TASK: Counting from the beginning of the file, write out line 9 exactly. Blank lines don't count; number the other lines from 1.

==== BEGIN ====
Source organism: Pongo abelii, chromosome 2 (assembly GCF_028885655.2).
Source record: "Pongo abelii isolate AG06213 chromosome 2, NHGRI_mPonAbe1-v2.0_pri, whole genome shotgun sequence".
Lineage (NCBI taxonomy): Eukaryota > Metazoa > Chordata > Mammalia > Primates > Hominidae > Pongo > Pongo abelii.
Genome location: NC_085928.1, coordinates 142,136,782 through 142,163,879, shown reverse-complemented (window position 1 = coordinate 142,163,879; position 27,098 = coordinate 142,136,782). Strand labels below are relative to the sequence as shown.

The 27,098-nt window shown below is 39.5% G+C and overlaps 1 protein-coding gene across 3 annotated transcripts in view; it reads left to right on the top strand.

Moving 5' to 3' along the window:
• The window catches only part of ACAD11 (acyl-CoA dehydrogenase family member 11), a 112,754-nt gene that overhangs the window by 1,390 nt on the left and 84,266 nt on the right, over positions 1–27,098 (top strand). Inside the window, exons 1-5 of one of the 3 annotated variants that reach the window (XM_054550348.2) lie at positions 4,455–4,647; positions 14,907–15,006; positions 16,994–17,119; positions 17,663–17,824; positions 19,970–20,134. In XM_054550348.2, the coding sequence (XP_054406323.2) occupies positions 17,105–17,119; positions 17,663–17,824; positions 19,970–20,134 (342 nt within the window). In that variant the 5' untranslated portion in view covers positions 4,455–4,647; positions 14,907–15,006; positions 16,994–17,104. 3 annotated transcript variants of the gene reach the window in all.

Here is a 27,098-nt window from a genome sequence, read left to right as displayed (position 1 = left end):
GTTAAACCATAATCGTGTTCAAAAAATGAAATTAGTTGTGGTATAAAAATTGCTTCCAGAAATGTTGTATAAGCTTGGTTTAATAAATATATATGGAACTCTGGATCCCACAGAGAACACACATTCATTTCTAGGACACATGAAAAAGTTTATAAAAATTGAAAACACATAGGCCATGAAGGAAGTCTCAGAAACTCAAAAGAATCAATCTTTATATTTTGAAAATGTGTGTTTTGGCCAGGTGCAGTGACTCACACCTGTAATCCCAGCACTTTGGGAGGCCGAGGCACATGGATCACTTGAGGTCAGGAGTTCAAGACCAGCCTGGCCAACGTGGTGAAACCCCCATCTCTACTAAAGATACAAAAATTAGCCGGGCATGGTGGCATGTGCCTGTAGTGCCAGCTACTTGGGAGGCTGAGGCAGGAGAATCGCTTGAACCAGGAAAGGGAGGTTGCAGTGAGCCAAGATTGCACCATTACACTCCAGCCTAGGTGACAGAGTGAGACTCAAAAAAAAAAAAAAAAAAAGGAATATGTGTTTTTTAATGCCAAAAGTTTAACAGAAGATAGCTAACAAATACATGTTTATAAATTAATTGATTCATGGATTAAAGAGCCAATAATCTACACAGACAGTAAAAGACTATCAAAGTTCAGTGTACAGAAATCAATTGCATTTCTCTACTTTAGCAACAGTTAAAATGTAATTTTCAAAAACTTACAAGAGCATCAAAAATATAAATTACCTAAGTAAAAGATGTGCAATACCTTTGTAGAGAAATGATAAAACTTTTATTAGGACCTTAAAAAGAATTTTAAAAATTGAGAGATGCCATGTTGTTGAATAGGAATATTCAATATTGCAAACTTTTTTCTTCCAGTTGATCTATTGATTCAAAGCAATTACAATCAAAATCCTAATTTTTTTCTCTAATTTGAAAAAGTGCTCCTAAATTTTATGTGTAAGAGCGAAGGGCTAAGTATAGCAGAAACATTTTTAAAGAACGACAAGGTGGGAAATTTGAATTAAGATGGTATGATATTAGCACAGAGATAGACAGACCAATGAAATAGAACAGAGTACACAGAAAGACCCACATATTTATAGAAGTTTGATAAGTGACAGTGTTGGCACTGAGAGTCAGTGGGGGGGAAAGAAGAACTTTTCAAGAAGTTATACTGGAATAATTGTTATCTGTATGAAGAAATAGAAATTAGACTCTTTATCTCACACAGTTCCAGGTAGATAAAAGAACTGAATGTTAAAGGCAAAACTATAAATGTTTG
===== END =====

GTTAAACCATAATCGTGTTCAAAAAATGAAATTAGTTGTGGTATAAAAATTGCTTCCAGAAATGTTGTATAAGCTTGGTTTAATAAATATATATGGAACTCTGGATCCCACAGAGAACACACATTCATTTCTAGGACACATGAAAAAGTTTATAAAAATTGAAAACACATAGGCCATGAAGGAAGTCTCAGAAACTCAAAAGAATCAATCTTTATATTTTGAAAATGTGTGTTTTGGCCAGGTGCAGTGACTCACACCTGTAATCCCAGCACTTTGGGAGGCCGAGGCACATGGATCACTTGAGGTCAGGAGTTCAAGACCAGCCTGGCCAACGTGGTGAAACCCCCATCTCTACTAAAGATACAAAAATTAGCCGGGCATGGTGGCATGTGCCTGTAGTGCCAGCTACTTGGGAGGCTGAGGCAGGAGAATCGCTTGAACCAGGAAAGGGAGGTTGCAGTGAGCCAAGATTGCACCATTACACTCCAGCCTAGGTGACAGAGTGAGACTCAAAAAAAAAAAAAAAAAAAGGAATATGTGTTTTTTAATGCCAAAAGTTTAACAGAAGATAGCTAACAAATACATGTTTATAAATTAATTGATTCATGGATTAAAGAGCCAATAATCTACACAGACAGTAAAAGACTATCAAAGTTCAGTGTACAGAAATCAATTGCATTTCTCTACTTTAGCAACAGTTAAAATGTAATTTTCAAAAACTTACAAGAGCATCAAAAATATAAATTACCTAAGTAAAAGATGTGCAATACCTTTGTAGAGAAATGATAAAACTTTTATTAGGACCTTAAAAAGAATTTTAAAAATTGAGAGATGCCATGTTGTTGAATAGGAATATTCAATATTGCAAACTTTTTTCTTCCAGTTGATCTATTGATTCAAAGCAATTACAATCAAAATCCTAATTTTTTTCTCTAATTTGAAAAAGTGCTCCTAAATTTTATGTGTAAGAGCGAAGGGCTAAGTATAGCAGAAACATTTTTAAAGAACGACAAGGTGGGAAATTTGAATTAAGATGGTATGATATTAGCACAGAGATAGACAGACCAATGAAATAGAACAGAGTACACAGAAAGACCCACATATTTATAGAAGTTTGATAAGTGACAGTGTTGGCACTGAGAGTCAGTGGGGGGGAAAGAAGAACTTTTCAAGAAGTTATACTGGAATAATTGTTATCTGTATGAAGAAATAGAAATTAGACTCTTTATCTCACACAGTTCCAGGTAGATAAAAGAACTGAATGTTAAAGGCAAAACTATAAATGTTTG